Annual Sloan/Babson survey says more than 7 million college students are taking online courses

The annual Sloan/Babson survey has been released. “Grade Change: Tracking Online Education in the United States” is the latest installment (the 11th) of the annual report looking at online learning in U.S. post-secondary institutions. We think of it as the Keeping Pace for higher education. Perhaps they think of Keeping Pace as the Sloan study for K-12 online learning. The key numbers, from the Executive Summary, are:

“The number of additional students taking at least one online course continued to grow at a rate far in excess of overall enrollments, but the rate was the lowest in a decade.

  • The number of students taking at least one online course increased by over 411,000 to a new total of 7.1 million.
  • The online enrollment growth rate of 6.1 percent is the lowest recorded in this report series.
  • The proportion of higher education students taking at least one online course is at an all-time high of 33.5 percent.”

As Keeping Pace has discussed in our 2013 report and elsewhere, nobody knows exactly how many K-12 students across the country are taking one or more online courses. All evidence, however, suggests that it is nowhere close to the one-third of post-secondary students who are taking at least one online course. The Sloan study again demonstrates that post-secondary remains far ahead of K-12 in implementing online learning.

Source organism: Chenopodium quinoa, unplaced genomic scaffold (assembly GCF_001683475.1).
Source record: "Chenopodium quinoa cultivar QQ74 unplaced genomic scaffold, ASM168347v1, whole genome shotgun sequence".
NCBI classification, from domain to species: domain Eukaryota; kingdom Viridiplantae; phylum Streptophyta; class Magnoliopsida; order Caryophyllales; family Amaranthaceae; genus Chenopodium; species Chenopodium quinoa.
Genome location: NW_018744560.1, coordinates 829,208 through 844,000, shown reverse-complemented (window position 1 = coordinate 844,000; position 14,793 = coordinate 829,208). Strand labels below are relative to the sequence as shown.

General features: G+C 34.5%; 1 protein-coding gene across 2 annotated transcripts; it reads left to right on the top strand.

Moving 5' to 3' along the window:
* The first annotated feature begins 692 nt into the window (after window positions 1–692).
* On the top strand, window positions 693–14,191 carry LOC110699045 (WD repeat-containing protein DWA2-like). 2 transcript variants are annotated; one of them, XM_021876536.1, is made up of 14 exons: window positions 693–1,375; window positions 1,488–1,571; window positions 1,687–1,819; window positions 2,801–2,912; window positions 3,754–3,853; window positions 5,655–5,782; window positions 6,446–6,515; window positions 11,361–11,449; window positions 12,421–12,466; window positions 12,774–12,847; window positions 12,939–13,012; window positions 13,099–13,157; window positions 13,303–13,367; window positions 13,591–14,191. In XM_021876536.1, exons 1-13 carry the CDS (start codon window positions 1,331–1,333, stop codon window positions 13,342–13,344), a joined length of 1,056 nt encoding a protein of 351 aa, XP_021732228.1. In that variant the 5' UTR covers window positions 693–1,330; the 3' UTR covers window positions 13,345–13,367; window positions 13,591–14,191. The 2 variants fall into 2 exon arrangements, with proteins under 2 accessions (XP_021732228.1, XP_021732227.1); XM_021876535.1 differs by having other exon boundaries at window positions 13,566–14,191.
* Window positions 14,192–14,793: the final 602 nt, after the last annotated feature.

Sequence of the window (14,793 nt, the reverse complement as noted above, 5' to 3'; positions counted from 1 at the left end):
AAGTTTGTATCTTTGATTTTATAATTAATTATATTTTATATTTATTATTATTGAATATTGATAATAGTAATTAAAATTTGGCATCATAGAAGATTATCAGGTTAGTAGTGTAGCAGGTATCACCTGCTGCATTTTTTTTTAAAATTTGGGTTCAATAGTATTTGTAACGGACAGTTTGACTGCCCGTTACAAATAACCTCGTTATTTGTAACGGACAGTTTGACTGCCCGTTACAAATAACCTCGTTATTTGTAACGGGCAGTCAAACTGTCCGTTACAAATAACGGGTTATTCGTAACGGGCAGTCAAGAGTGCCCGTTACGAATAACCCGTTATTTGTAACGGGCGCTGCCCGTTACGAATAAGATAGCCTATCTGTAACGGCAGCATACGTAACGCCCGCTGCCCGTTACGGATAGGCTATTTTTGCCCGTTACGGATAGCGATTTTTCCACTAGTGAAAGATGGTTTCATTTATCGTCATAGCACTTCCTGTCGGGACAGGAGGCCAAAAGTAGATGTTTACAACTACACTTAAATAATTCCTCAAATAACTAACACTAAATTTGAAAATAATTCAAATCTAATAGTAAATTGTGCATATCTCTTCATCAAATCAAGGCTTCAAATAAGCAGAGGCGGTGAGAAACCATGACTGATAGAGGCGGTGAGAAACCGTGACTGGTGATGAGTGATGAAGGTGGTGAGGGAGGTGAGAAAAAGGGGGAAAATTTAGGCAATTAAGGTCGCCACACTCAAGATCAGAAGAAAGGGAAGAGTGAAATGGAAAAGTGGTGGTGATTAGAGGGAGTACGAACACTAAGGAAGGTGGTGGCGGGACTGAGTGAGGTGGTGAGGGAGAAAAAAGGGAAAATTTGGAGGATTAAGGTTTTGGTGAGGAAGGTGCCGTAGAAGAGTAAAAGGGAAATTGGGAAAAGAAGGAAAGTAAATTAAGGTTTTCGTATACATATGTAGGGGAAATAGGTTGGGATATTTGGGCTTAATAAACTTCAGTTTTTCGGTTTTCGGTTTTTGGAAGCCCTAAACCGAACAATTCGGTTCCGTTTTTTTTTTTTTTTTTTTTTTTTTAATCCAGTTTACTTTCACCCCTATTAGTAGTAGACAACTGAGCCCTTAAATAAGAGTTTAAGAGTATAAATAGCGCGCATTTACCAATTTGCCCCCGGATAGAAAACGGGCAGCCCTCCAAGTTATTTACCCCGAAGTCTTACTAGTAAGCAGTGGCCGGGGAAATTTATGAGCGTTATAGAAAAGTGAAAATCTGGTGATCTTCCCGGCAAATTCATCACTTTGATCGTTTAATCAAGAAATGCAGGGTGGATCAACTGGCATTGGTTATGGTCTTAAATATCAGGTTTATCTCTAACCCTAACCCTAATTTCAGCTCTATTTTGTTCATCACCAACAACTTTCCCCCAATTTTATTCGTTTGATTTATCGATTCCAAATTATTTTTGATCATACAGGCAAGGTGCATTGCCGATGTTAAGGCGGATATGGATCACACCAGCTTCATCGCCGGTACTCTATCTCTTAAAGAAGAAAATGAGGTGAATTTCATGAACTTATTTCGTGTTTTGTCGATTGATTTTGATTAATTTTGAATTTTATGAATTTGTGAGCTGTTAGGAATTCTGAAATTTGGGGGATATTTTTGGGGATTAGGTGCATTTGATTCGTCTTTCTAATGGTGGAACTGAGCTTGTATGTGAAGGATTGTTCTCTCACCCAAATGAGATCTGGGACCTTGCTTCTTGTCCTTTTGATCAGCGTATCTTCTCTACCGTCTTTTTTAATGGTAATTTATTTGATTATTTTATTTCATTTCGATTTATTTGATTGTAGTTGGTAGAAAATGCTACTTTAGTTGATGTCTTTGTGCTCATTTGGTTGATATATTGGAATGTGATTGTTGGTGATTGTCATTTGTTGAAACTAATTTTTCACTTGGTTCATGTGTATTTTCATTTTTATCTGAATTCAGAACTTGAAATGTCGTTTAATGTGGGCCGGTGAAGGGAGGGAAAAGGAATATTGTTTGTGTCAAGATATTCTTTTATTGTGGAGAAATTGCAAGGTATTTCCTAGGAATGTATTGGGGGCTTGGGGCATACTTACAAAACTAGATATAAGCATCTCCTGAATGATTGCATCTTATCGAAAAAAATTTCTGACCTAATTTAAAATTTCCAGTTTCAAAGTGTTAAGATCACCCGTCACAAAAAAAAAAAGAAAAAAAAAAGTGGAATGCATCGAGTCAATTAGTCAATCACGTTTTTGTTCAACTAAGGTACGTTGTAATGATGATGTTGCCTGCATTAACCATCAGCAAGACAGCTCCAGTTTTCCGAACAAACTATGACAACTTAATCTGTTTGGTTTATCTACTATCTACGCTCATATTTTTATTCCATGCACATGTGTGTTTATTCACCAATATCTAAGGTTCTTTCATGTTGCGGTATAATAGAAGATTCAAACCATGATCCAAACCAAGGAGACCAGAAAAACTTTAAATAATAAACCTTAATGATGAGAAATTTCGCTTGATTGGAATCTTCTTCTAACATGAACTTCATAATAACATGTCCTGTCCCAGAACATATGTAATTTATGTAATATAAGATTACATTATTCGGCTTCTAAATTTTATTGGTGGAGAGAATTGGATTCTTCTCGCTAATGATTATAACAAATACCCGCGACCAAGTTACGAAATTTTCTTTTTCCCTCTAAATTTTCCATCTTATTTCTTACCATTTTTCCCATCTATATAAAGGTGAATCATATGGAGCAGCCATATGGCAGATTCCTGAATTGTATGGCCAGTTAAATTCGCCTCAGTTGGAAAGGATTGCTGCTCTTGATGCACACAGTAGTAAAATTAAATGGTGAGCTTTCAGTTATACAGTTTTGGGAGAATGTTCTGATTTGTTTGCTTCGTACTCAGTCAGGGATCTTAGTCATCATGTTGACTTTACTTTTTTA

The slowing growth rate has been mentioned in some other blogs about the report, and while it’s a notable data point it’s also important to note that the number of students taking online courses is still increasing at a substantial rate. The 6.1% growth rate is calculated from an ever-increasing base, so the fact that growth rates are decreasing is not necessarily a surprise. If one reviews the summary too quickly it can be misread to suggest slower growth than has actually taken place in the last year. Although the growth rate is the slowest in the report series, the increase in the number of students taking online courses was bigger than it was in 2007, for example. (I didn’t analyze all years, but looked at three years. The 411,000 is bigger than 2007 and smaller than 2008 and 2009.)

Another way to look at the data is to say that if the 6.1% growth rate is maintained, half of all college students will be taking an online course in 2020. For middle and high school students who plan to go on to college, comfort with taking an online course will increasingly be part of what it means to be “college-ready.”

I’ll look at other key points from the report in an upcoming blog post.